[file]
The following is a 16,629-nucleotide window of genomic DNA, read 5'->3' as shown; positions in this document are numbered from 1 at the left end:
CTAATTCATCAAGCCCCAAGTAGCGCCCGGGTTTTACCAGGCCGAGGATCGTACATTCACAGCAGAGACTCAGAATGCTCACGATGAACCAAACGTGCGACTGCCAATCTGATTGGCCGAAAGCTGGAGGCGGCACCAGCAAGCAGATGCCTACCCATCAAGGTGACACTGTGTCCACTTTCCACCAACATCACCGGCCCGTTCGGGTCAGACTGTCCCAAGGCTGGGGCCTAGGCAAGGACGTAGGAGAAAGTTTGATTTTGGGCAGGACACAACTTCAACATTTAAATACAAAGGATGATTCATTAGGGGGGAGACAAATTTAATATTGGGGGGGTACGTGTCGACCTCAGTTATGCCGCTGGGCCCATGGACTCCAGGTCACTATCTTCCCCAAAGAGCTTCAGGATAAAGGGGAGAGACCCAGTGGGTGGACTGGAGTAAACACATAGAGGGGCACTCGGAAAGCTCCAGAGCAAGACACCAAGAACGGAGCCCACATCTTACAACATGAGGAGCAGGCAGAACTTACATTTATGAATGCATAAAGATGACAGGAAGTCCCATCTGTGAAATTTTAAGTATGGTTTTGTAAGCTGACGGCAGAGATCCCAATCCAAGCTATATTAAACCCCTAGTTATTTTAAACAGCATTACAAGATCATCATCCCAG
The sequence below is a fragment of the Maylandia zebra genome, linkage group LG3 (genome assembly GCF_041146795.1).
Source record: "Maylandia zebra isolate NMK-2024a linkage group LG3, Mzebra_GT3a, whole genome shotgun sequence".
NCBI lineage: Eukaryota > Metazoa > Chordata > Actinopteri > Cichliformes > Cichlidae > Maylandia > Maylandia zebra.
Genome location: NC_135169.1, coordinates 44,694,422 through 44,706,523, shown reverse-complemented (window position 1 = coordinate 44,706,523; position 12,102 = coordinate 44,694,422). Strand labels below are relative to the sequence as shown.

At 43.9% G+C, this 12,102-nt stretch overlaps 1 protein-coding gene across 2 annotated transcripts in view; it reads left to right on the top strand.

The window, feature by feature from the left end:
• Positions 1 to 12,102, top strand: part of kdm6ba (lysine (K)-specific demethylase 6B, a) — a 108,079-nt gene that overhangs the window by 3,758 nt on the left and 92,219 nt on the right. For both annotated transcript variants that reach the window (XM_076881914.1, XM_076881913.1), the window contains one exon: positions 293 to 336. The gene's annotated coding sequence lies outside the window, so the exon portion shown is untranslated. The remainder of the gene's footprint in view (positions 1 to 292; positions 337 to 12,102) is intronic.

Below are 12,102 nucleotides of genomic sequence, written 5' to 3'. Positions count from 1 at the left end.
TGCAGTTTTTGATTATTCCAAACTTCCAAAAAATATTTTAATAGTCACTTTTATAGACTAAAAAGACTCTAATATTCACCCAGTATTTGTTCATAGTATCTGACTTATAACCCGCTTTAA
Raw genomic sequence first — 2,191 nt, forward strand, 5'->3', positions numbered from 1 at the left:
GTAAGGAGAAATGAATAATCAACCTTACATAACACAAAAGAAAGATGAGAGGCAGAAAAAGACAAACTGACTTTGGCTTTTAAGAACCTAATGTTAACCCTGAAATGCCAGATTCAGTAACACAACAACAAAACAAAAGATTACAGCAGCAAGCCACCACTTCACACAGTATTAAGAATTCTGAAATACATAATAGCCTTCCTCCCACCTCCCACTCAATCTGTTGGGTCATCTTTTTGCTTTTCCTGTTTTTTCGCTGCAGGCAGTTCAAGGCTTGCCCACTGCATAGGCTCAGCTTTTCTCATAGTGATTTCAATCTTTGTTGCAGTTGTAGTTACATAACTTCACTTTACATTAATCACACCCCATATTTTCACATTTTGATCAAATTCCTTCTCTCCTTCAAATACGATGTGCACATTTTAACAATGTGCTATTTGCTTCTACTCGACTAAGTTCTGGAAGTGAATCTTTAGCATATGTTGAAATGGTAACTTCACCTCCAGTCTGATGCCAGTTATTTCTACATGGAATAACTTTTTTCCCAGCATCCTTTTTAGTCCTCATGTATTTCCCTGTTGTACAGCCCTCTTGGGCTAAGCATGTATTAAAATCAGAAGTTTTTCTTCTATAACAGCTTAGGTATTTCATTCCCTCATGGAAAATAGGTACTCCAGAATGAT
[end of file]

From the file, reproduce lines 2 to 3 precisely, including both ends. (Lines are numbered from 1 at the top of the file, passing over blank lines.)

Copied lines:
CTAATTCATCAAGCCCCAAGTAGCGCCCGGGTTTTACCAGGCCGAGGATCGTACATTCACAGCAGAGACTCAGAATGCTCACGATGAACCAAACGTGCGACTGCCAATCTGATTGGCCGAAAGCTGGAGGCGGCACCAGCAAGCAGATGCCTACCCATCAAGGTGACACTGTGTCCACTTTCCACCAACATCACCGGCCCGTTCGGGTCAGACTGTCCCAAGGCTGGGGCCTAGGCAAGGACGTAGGAGAAAGTTTGATTTTGGGCAGGACACAACTTCAACATTTAAATACAAAGGATGATTCATTAGGGGGGAGACAAATTTAATATTGGGGGGGTACGTGTCGACCTCAGTTATGCCGCTGGGCCCATGGACTCCAGGTCACTATCTTCCCCAAAGAGCTTCAGGATAAAGGGGAGAGACCCAGTGGGTGGACTGGAGTAAACACATAGAGGGGCACTCGGAAAGCTCCAGAGCAAGACACCAAGAACGGAGCCCACATCTTACAACATGAGGAGCAGGCAGAACTTACATTTATGAATGCATAAAGATGACAGGAAGTCCCATCTGTGAAATTTTAAGTATGGTTTTGTAAGCTGACGGCAGAGATCCCAATCCAAGCTATATTAAACCCCTAGTTATTTTAAACAGCATTACAAGATCATCATCCCAG
The sequence below is a fragment of the Maylandia zebra genome, linkage group LG3 (genome assembly GCF_041146795.1).